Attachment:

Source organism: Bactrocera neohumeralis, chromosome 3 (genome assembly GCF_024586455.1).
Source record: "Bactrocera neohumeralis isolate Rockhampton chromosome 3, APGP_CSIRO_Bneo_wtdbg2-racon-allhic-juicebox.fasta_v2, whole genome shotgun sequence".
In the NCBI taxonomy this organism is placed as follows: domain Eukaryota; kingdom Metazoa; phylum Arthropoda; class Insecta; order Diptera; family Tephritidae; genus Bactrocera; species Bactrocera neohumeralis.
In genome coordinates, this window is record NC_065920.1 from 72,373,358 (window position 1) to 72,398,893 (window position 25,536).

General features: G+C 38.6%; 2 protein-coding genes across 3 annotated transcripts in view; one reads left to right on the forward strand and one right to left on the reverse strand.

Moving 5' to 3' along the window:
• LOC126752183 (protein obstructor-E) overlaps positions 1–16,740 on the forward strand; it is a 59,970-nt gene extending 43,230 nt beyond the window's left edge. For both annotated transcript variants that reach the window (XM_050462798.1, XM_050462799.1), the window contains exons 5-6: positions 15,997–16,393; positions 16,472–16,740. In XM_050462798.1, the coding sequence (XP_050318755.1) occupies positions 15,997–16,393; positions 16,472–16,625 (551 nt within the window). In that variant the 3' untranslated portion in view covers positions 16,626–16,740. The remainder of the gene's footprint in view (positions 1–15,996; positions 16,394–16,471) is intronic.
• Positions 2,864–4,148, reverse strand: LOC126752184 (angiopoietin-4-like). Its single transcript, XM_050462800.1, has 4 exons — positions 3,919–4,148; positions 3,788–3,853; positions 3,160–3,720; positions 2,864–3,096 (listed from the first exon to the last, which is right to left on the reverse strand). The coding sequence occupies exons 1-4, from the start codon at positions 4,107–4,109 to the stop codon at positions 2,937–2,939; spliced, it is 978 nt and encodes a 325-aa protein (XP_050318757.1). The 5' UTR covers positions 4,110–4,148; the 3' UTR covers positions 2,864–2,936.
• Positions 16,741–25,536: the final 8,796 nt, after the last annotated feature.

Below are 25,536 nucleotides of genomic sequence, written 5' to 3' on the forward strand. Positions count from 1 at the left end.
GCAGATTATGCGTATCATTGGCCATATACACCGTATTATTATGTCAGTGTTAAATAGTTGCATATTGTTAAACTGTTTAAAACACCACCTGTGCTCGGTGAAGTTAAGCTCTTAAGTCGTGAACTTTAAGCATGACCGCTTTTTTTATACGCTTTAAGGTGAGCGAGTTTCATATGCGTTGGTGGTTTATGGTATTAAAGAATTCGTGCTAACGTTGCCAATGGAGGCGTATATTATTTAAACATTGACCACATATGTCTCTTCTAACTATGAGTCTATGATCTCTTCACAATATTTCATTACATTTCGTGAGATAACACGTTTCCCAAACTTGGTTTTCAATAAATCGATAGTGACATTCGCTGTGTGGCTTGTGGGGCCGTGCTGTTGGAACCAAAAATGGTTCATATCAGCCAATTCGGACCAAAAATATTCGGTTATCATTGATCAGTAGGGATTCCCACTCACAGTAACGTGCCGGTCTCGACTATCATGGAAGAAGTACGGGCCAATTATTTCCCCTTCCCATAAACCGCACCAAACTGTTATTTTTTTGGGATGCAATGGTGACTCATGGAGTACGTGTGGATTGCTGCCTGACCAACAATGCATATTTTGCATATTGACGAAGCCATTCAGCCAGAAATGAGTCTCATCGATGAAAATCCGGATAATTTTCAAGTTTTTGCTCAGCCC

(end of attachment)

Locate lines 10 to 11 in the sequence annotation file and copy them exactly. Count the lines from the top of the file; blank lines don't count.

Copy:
Below are 25,536 nucleotides of genomic sequence, written 5' to 3' on the forward strand. Positions count from 1 at the left end.
GCAGATTATGCGTATCATTGGCCATATACACCGTATTATTATGTCAGTGTTAAATAGTTGCATATTGTTAAACTGTTTAAAACACCACCTGTGCTCGGTGAAGTTAAGCTCTTAAGTCGTGAACTTTAAGCATGACCGCTTTTTTTATACGCTTTAAGGTGAGCGAGTTTCATATGCGTTGGTGGTTTATGGTATTAAAGAATTCGTGCTAACGTTGCCAATGGAGGCGTATATTATTTAAACATTGACCACATATGTCTCTTCTAACTATGAGTCTATGATCTCTTCACAATATTTCATTACATTTCGTGAGATAACACGTTTCCCAAACTTGGTTTTCAATAAATCGATAGTGACATTCGCTGTGTGGCTTGTGGGGCCGTGCTGTTGGAACCAAAAATGGTTCATATCAGCCAATTCGGACCAAAAATATTCGGTTATCATTGATCAGTAGGGATTCCCACTCACAGTAACGTGCCGGTCTCGACTATCATGGAAGAAGTACGGGCCAATTATTTCCCCTTCCCATAAACCGCACCAAACTGTTATTTTTTTGGGATGCAATGGTGACTCATGGAGTACGTGTGGATTGCTGCCTGACCAACAATGCATATTTTGCATATTGACGAAGCCATTCAGCCAGAAATGAGTCTCATCGATGAAAATCCGGATAATTTTCAAGTTTTTGCTCAGCCC